QUESTION: Will he -- will his mandate be limited, like Tony Blair's, to infrastructure building?

MR. CASEY: Well, he is, in effect, a staff support for former Prime Minister Blair and therefore will be helping Prime Minister Blair carry out his mandate. Yeah.

QUESTION: So no diplomacy here?

MR. CASEY: No. Again, he's there to support Prime Minister Blair, and the mandate for him is as given by the Quartet.

QUESTION: Sorry to get down into the weeds on this, but does he have a title and does he have colleagues from other countries who are also --

MR. CASEY: Well, he will be the Quartet Representative's Head of Mission, would be his title.

QUESTION: So he's like the chief of staff or something?

MR. CASEY: Effectively, yeah.


MR. CASEY: And yes, other -- the other members of the Quartet, as I understand it, either will have or will be very shortly announcing some of their contributions to this effort as well.

QUESTION: And then getting back to the whole thing about Blair's mission, so does he get paid by the U.S. to do this?

MR. CASEY: You know, I actually don't know whether he's compensated for this in any particular way. I'll have to find out.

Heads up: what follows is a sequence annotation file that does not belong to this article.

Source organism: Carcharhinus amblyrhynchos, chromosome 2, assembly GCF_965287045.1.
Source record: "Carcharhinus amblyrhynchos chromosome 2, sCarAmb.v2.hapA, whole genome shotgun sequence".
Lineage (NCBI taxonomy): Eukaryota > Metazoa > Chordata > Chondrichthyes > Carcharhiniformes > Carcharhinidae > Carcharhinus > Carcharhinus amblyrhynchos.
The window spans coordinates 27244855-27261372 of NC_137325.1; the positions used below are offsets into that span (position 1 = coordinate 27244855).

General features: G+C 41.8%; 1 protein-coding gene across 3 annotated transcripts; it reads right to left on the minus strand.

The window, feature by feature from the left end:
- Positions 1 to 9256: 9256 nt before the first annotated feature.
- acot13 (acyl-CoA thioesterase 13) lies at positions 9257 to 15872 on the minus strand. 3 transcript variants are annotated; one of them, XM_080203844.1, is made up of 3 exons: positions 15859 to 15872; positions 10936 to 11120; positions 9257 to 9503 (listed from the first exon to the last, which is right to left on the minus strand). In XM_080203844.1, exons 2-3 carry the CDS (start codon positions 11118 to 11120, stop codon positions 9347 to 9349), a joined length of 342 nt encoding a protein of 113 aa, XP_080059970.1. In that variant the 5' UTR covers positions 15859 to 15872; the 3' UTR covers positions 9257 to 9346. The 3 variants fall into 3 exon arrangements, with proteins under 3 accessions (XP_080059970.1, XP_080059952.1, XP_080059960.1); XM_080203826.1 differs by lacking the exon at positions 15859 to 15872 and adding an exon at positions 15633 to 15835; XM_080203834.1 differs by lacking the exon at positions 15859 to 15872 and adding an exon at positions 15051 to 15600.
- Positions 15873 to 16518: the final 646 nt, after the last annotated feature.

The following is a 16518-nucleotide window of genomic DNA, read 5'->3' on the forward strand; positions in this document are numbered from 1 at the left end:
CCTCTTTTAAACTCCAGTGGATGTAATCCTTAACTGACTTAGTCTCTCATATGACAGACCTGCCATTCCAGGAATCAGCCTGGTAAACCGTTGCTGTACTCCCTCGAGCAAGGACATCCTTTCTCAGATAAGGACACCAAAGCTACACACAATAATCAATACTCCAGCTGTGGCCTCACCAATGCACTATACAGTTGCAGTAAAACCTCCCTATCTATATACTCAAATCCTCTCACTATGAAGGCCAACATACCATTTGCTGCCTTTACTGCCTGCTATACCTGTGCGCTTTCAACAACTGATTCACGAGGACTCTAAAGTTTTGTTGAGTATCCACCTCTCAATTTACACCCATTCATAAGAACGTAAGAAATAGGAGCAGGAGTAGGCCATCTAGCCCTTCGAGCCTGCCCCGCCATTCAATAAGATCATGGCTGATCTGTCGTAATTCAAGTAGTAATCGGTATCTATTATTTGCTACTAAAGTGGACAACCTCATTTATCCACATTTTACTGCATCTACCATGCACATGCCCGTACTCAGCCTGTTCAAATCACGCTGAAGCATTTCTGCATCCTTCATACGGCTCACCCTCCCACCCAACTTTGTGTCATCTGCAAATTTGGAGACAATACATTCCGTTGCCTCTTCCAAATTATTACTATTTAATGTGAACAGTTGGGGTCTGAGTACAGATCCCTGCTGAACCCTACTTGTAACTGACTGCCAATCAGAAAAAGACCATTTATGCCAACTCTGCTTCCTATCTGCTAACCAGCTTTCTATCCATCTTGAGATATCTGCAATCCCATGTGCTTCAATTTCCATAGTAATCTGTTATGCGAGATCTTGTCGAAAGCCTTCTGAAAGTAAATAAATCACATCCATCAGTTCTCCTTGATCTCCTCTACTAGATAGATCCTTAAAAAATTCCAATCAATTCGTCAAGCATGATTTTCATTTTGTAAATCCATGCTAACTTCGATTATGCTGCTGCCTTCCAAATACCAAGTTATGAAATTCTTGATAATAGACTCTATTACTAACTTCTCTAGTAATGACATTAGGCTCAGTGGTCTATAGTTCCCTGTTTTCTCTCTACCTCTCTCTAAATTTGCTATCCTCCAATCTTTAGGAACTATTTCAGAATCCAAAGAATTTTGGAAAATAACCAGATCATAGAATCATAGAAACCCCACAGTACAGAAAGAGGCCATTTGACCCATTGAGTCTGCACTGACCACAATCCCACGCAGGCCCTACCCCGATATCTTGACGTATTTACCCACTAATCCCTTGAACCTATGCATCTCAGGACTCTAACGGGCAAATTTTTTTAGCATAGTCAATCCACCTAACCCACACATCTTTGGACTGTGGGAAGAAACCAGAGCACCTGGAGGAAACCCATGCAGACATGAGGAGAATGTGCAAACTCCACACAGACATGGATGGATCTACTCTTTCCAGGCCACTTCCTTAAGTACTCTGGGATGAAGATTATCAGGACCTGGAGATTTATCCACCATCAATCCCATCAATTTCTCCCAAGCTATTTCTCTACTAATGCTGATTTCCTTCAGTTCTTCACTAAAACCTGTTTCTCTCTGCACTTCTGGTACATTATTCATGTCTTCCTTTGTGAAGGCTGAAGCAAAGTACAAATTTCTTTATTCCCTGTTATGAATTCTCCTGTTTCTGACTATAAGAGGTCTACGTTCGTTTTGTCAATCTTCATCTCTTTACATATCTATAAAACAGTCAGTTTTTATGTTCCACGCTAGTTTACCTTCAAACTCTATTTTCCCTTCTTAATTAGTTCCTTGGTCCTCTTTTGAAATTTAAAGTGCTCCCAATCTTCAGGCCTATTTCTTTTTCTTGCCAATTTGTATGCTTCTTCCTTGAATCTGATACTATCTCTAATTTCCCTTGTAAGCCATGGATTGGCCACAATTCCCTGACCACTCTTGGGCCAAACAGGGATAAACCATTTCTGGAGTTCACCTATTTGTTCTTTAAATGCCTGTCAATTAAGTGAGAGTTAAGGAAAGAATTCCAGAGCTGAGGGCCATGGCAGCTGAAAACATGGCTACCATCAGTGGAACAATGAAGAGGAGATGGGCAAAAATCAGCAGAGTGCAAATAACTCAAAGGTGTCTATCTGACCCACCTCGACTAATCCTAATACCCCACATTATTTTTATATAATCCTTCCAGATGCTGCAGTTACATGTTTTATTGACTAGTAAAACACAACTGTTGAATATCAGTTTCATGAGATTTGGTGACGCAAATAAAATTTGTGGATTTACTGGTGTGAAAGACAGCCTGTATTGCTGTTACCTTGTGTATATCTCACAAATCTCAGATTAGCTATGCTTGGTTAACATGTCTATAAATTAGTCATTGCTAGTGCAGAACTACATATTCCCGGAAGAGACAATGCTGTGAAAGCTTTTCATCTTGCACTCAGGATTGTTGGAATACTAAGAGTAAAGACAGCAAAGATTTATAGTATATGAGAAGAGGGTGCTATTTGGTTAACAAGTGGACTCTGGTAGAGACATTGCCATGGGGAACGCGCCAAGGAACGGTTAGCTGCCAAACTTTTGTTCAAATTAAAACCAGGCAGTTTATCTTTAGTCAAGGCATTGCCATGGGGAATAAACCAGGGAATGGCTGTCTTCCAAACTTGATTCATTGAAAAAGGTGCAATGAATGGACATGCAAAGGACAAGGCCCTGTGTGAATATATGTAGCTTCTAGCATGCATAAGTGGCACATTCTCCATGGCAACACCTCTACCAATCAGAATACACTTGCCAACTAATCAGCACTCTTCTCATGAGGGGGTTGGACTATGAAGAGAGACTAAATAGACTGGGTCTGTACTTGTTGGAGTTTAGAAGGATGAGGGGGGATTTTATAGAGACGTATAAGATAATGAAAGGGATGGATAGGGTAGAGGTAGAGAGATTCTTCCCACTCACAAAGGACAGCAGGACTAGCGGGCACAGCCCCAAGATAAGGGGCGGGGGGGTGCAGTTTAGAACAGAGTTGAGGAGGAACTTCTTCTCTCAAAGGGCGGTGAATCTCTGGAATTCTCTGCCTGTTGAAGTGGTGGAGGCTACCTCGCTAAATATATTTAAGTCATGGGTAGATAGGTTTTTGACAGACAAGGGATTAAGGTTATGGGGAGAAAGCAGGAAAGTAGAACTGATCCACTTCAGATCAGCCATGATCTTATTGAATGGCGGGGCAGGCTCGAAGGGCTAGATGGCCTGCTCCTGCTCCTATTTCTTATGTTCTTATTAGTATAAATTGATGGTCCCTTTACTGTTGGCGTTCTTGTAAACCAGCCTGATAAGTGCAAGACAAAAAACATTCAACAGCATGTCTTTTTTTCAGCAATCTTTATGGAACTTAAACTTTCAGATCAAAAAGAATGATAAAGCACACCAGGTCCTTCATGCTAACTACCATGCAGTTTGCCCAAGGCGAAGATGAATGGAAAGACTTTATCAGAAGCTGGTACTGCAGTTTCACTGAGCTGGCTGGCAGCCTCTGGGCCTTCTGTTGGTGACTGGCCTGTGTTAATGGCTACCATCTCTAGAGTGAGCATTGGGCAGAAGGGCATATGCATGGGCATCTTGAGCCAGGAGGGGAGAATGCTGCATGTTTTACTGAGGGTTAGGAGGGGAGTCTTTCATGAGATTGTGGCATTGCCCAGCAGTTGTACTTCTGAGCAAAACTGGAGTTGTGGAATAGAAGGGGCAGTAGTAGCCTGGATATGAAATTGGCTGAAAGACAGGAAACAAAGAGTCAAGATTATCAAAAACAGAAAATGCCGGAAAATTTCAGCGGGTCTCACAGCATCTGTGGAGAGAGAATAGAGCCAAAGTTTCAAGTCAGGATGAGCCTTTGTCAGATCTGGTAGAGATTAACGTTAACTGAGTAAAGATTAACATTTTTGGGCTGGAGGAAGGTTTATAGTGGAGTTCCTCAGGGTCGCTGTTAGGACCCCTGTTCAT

QUESTION: You mean he might be a volunteer?

MR. CASEY: Well, he's a retired -- a distinguished retired diplomat, Matt. I am unaware of what forms of compensation he may have for this activity.

QUESTION: Will he report to the State Department on his own?

MR. CASEY: He will report to Prime -- former Prime Minister Blair. He is, again, the Head of Mission for Prime Minister Blair. And again, this is -- why are we doing this? We're doing this because at the time of Prime Minister Blair's appointment by the Quartet, it was agreed that understandably former Prime Minister Blair would require some staff to work with him and support his efforts. So he is, in effect, seconded to the Office of the Quartet Representative to the Office of Prime Minister Blair and will be heading that effort.

Yeah, Elise.

QUESTION: I have a new topic.


MR. CASEY: Staying on this. Okay, sure.

QUESTION: The Middle East. Can you give us a readout of the meetings David Welch had in Middle East today and yesterday?

MR. CASEY: If I'd known he was there, I'd be happy to, but I don't. So I'll try and get something for you later.

QUESTION: Well, according to the Palestinians, he met with Abbas and he announced that the Secretary is going to visit the Palestinian territories on the 18th and the 19th.

MR. CASEY: Well, again, as I told you this morning, we certainly expect that the Secretary will have an opportunity to travel to the region in the near future, but we don't have any travel plans to announce for you and we'll certainly keep you updated as those plans develop.

QUESTION: You don't know that he's there?

MR. CASEY: I frankly had forgotten that he was there, Matt. Yeah, sorry.